The History of Halotherapy and Saltrooms
Centuries ago, European monks noticed something interesting:
when they treated respiratory ailments in natural salt caverns,
their patients got better faster. The monks produced salt dust
by grinding salt rocks against each other, which the patients
Dr. Felix Bochkowsky, the state authority for occupational
health in Polish industry in the 1840s, saw the same thing was
true with miners: while metal and coal miners battled
relentless, deadly respiratory ailments, workers in salt mines
were healthier than average people, let alone other miners.
In 1843, Dr. Bochkowsky published a book about the health
benefits of salt dust. His successor, Mstislav Poljakowski,
followed by establishing the first salt clinic near Krakow,
Poland, which is still in operation today.
During World War II, salt mines in Germany were used as bomb
shelters. During bombings, people often had to remain in the
mines for extended periods of time, breathing in the salt dust.
Upon leaving, many asthmatics were able to breathe much easier.
By the 1950s, scientific studies (primarily in the USSR) were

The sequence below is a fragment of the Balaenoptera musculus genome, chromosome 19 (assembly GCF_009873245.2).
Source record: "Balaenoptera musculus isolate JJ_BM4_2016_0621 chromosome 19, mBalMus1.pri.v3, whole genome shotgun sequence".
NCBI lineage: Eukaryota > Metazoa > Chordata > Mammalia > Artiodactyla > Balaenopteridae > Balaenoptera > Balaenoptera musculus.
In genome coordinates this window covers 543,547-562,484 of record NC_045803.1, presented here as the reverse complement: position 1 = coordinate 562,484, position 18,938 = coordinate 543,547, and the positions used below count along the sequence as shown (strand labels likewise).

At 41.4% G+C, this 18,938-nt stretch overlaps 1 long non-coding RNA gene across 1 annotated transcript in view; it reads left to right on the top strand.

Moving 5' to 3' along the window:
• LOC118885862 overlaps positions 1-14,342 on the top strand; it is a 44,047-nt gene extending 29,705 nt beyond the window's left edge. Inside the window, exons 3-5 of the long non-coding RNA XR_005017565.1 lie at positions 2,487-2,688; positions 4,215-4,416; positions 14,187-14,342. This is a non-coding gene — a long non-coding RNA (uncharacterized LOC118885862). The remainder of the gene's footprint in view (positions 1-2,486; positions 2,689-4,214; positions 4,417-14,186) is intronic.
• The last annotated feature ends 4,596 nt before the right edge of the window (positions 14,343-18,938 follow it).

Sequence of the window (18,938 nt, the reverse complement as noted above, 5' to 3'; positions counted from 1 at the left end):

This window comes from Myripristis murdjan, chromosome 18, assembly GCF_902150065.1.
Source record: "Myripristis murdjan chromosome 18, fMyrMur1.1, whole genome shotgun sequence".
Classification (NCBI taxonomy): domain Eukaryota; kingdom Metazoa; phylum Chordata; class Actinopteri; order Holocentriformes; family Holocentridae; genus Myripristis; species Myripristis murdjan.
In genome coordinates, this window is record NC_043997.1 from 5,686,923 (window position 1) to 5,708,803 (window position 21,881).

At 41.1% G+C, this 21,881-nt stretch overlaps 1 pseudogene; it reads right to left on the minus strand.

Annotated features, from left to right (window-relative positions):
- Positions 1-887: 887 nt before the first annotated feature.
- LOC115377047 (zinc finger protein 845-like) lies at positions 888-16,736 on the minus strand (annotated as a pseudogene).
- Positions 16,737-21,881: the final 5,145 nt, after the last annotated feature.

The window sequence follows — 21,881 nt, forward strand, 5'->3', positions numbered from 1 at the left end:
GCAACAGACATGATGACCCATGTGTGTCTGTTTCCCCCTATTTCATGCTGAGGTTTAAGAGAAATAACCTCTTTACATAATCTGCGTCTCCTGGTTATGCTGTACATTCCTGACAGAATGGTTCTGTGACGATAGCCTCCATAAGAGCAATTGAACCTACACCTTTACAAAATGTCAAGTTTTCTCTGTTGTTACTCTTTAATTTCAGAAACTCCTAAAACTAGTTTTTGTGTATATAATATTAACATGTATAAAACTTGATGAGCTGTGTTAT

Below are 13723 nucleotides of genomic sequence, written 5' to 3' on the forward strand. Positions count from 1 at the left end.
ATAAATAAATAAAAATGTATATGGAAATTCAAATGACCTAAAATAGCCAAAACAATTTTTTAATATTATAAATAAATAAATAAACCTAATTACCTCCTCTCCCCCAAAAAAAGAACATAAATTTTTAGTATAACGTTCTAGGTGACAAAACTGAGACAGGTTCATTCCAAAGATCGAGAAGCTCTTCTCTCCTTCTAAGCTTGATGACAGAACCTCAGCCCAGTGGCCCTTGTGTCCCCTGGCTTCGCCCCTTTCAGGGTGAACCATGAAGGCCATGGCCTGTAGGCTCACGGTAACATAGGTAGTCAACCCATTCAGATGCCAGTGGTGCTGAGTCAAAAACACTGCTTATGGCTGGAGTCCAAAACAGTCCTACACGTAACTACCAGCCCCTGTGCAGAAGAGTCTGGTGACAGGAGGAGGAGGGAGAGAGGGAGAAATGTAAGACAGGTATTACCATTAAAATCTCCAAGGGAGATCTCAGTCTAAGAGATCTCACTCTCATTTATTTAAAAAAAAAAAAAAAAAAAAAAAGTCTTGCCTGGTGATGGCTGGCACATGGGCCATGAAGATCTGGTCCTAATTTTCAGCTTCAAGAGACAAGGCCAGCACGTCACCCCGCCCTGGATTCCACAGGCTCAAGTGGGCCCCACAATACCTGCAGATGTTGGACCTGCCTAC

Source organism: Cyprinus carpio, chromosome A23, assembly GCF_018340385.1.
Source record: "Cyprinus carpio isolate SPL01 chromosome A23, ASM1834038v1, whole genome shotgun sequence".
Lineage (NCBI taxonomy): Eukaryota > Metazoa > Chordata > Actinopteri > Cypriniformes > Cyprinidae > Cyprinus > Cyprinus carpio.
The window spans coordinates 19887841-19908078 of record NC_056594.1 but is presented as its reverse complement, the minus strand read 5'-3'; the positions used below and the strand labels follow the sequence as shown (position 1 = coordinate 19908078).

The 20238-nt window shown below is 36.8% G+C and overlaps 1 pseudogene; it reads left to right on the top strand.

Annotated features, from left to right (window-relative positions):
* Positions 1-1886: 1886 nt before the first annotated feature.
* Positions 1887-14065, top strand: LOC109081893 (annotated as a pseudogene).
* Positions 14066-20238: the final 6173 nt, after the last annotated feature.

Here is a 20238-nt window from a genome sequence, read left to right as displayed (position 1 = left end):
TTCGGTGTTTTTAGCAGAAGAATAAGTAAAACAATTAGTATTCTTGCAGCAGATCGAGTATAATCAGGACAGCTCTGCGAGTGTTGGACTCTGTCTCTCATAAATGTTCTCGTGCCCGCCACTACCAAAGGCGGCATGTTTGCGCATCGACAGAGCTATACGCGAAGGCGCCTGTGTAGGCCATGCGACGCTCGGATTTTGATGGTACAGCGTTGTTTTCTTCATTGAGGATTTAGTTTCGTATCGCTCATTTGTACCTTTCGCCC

proving how effective salt therapy is in treating respiratory
ailments. Manmade, above-ground Saltrooms provided a controlled
environment, and Halotherapy (from “halo”, Greek for salt)
became a new option for respiratory treatment.
The first Halotherapy salt chambers opened in the 1960s in
Eastern Europe. They were destination health sanatoriums and
respiratory hospitals, paid for by the socialized medical system
of those countries. As Halotherapy grew more popular in the
1980s and 1990s, health and beauty resorts throughout Europe and
Scandinavia began to install Saltrooms and offer Halotherapy as
one of their restorative treatments.
Halotherapy is finally coming to North America.
Be the first in YOUR area to add a Saltroom to your spa, hotel,
alternative medicine center, or build a stand-alone Halotherapy
to get started!